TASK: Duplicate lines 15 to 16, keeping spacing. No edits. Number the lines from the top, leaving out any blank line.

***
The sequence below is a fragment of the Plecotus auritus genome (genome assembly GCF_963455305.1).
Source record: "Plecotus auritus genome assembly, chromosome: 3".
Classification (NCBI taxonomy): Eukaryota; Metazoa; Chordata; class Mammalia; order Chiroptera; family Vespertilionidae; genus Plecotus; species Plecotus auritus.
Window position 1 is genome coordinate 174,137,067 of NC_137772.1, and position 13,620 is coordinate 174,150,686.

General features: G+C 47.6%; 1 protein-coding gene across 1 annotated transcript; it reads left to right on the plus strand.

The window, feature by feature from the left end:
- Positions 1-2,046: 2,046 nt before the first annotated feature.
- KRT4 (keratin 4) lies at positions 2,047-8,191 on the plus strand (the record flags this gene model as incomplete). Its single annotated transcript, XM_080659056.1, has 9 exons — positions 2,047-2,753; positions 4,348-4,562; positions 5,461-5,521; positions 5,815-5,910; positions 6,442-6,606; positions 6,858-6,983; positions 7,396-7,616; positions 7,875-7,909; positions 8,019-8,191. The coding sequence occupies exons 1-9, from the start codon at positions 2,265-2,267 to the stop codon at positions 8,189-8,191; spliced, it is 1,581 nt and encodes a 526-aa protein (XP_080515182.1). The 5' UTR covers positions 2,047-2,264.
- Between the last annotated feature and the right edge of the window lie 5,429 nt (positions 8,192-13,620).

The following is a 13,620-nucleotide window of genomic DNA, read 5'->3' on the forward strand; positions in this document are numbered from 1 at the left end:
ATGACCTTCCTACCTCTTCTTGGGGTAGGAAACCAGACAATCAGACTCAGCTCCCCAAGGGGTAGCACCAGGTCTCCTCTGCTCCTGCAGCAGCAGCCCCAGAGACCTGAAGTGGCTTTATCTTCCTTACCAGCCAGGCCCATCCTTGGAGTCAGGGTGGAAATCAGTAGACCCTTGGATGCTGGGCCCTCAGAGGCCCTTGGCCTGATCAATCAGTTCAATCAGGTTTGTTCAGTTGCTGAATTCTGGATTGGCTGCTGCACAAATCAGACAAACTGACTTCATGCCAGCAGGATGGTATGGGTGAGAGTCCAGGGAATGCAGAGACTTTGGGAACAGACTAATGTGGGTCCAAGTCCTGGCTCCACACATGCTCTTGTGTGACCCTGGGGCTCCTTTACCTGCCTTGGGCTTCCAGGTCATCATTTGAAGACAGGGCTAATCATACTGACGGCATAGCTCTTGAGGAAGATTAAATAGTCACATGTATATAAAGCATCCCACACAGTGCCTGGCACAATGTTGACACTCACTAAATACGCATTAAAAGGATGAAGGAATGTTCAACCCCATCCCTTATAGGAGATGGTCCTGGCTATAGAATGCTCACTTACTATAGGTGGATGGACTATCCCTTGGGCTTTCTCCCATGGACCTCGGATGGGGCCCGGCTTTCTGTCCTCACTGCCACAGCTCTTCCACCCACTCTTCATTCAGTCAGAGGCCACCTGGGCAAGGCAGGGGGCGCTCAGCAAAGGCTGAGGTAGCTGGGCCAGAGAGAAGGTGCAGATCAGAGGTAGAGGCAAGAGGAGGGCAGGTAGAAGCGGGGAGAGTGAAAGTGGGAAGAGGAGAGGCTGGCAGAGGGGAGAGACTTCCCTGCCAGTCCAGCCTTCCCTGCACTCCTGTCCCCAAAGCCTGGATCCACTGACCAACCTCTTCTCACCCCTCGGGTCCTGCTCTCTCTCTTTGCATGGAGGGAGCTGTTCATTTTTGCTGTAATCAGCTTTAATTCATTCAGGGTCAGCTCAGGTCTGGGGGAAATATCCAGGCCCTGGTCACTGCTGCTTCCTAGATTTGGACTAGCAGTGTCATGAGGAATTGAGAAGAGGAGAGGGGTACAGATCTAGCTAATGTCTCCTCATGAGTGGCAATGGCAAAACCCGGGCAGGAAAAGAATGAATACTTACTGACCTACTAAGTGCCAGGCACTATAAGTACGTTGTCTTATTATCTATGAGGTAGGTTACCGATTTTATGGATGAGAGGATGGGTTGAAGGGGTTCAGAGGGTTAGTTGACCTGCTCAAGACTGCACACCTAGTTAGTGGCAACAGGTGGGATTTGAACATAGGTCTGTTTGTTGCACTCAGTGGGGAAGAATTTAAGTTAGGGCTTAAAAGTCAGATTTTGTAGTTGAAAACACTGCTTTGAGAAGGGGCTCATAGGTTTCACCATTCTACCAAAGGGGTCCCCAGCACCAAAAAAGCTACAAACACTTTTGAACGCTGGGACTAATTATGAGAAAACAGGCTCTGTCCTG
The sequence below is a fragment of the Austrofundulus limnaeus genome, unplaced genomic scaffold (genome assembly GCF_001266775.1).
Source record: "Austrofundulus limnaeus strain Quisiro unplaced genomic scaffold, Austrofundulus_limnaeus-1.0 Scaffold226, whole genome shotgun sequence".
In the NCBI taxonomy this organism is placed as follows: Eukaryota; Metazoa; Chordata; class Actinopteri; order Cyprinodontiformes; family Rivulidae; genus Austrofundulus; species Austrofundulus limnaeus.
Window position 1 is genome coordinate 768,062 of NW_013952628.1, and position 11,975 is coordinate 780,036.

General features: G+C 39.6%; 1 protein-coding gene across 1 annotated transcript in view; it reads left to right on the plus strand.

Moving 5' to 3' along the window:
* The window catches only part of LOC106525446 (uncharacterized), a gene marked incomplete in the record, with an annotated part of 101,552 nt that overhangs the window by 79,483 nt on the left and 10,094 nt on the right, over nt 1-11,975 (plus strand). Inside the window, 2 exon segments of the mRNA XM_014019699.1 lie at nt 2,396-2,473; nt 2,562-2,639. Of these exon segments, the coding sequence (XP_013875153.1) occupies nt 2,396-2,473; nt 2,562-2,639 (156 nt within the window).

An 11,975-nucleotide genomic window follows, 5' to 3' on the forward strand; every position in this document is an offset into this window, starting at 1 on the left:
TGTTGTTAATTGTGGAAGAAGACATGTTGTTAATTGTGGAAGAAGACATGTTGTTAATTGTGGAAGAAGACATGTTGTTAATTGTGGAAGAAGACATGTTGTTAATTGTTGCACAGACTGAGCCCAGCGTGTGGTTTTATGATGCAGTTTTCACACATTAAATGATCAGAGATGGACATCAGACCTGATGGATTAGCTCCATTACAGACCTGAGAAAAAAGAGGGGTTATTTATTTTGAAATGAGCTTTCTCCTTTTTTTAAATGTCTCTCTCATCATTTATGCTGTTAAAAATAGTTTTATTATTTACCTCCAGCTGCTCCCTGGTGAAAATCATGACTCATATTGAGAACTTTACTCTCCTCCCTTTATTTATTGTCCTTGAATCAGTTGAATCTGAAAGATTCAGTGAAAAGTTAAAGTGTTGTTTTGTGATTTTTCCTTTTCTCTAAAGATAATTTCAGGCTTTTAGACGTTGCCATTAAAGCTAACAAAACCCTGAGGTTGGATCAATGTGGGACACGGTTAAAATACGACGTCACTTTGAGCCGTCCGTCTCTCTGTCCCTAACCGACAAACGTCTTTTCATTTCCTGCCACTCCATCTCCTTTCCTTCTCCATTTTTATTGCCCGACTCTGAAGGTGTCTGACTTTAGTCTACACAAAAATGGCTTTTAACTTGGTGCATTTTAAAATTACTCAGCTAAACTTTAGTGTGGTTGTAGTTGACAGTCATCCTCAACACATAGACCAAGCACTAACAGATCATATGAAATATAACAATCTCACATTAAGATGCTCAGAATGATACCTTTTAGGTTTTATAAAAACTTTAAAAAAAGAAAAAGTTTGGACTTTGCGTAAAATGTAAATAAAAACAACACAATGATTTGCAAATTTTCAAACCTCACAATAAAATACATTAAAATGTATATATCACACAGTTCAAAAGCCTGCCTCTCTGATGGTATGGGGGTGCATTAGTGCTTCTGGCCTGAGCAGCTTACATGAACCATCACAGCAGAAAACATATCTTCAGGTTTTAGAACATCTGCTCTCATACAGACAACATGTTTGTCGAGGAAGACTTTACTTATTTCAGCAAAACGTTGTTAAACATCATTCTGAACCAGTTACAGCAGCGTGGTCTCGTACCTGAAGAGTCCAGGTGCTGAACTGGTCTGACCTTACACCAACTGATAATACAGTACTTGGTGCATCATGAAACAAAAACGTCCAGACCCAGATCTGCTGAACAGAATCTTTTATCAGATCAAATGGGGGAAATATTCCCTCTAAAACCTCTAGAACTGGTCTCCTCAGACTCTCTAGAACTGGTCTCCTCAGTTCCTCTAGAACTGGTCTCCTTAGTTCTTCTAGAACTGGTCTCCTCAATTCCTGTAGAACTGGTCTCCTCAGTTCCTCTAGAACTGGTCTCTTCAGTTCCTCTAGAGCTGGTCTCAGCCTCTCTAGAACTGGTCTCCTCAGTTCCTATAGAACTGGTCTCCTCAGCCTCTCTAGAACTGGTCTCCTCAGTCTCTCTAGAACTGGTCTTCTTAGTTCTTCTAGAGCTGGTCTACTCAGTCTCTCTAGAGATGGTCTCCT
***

Window position 1 is genome coordinate 768,062 of NW_013952628.1, and position 11,975 is coordinate 780,036.

General features: G+C 39.6%; 1 protein-coding gene across 1 annotated transcript in view; it reads left to right on the plus strand.